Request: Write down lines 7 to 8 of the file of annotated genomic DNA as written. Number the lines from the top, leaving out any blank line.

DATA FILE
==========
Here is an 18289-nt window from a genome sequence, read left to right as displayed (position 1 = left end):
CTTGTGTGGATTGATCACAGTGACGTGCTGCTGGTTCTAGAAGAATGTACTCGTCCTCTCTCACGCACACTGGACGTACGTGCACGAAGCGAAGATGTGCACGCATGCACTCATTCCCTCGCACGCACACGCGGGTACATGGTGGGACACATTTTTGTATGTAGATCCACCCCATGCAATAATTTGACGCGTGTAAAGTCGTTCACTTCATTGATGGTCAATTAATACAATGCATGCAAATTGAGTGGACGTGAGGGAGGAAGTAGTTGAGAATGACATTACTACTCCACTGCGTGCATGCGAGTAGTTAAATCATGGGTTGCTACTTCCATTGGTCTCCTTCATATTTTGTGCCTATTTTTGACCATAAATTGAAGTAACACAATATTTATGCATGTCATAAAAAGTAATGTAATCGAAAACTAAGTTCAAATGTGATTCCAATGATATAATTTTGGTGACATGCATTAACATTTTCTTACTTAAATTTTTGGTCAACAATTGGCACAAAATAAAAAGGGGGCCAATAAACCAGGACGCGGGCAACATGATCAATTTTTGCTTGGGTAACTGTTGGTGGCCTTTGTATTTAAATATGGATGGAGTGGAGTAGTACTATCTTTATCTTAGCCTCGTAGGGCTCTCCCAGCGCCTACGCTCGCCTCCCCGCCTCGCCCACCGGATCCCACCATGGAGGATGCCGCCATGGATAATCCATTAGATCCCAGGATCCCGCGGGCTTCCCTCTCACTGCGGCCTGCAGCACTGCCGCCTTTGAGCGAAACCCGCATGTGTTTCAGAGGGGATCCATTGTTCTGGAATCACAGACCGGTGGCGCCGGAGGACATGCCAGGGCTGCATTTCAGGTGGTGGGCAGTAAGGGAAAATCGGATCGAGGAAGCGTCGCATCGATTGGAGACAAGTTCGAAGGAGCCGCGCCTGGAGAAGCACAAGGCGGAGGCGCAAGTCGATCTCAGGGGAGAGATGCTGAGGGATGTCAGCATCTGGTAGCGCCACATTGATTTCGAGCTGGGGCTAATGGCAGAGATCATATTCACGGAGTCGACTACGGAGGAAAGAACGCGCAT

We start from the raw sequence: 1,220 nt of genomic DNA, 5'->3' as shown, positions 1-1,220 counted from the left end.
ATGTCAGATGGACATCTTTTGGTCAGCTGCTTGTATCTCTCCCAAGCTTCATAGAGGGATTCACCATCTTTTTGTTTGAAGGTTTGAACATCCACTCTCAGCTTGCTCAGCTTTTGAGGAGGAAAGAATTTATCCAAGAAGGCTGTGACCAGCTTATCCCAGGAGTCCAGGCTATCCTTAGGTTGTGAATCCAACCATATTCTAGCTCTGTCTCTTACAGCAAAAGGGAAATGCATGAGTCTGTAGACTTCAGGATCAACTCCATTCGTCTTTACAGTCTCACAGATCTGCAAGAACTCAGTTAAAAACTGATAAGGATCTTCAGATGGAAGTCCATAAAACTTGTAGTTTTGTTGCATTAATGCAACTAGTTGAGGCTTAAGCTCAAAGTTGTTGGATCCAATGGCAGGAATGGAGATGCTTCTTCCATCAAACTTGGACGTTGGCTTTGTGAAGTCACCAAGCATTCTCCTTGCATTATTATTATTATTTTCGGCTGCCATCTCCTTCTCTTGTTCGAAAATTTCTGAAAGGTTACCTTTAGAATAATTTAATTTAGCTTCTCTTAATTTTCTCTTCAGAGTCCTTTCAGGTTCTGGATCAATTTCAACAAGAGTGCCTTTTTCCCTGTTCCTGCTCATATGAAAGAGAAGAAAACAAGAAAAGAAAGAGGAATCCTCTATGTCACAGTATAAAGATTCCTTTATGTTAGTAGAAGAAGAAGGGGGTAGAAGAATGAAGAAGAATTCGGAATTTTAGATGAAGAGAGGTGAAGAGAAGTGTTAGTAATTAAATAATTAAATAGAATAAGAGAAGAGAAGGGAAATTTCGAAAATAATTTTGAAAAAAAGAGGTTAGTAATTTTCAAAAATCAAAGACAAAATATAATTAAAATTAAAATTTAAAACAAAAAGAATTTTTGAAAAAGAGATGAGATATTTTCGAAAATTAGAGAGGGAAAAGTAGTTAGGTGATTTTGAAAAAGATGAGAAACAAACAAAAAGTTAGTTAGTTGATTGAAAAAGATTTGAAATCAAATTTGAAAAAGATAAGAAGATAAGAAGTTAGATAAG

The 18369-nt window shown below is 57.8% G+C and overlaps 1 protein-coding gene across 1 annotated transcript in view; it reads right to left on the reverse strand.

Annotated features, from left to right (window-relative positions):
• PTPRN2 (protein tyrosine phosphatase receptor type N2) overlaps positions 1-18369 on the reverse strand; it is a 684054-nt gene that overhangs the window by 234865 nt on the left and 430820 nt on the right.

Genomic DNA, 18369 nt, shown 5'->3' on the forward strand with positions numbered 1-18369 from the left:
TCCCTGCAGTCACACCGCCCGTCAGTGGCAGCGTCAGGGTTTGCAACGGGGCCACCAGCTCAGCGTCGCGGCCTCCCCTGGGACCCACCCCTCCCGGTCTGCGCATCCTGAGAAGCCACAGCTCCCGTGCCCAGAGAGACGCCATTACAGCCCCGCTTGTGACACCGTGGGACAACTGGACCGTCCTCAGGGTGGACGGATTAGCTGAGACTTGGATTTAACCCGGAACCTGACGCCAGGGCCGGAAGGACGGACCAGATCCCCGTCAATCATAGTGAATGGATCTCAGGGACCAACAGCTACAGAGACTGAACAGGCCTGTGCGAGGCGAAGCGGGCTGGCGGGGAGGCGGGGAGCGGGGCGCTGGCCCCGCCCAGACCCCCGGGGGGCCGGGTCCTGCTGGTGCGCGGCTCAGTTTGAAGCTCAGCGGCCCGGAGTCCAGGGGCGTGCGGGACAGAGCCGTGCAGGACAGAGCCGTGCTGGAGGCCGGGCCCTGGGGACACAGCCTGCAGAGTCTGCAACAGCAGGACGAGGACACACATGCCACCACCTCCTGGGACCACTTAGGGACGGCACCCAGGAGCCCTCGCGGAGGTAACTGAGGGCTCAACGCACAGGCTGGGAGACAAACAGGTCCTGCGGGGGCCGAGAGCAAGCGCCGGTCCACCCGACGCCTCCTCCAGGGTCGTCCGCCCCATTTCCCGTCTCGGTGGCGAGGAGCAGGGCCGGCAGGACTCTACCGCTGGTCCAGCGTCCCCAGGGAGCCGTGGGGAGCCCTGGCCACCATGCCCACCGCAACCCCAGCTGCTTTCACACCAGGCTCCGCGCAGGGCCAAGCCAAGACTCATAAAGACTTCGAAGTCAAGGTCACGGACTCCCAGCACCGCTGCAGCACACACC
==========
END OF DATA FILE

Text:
• PTPRN2 (protein tyrosine phosphatase receptor type N2) overlaps positions 1-18369 on the reverse strand; it is a 684054-nt gene that overhangs the window by 234865 nt on the left and 430820 nt on the right.

Genomic DNA, 18369 nt, shown 5'->3' on the forward strand with positions numbered 1-18369 from the left: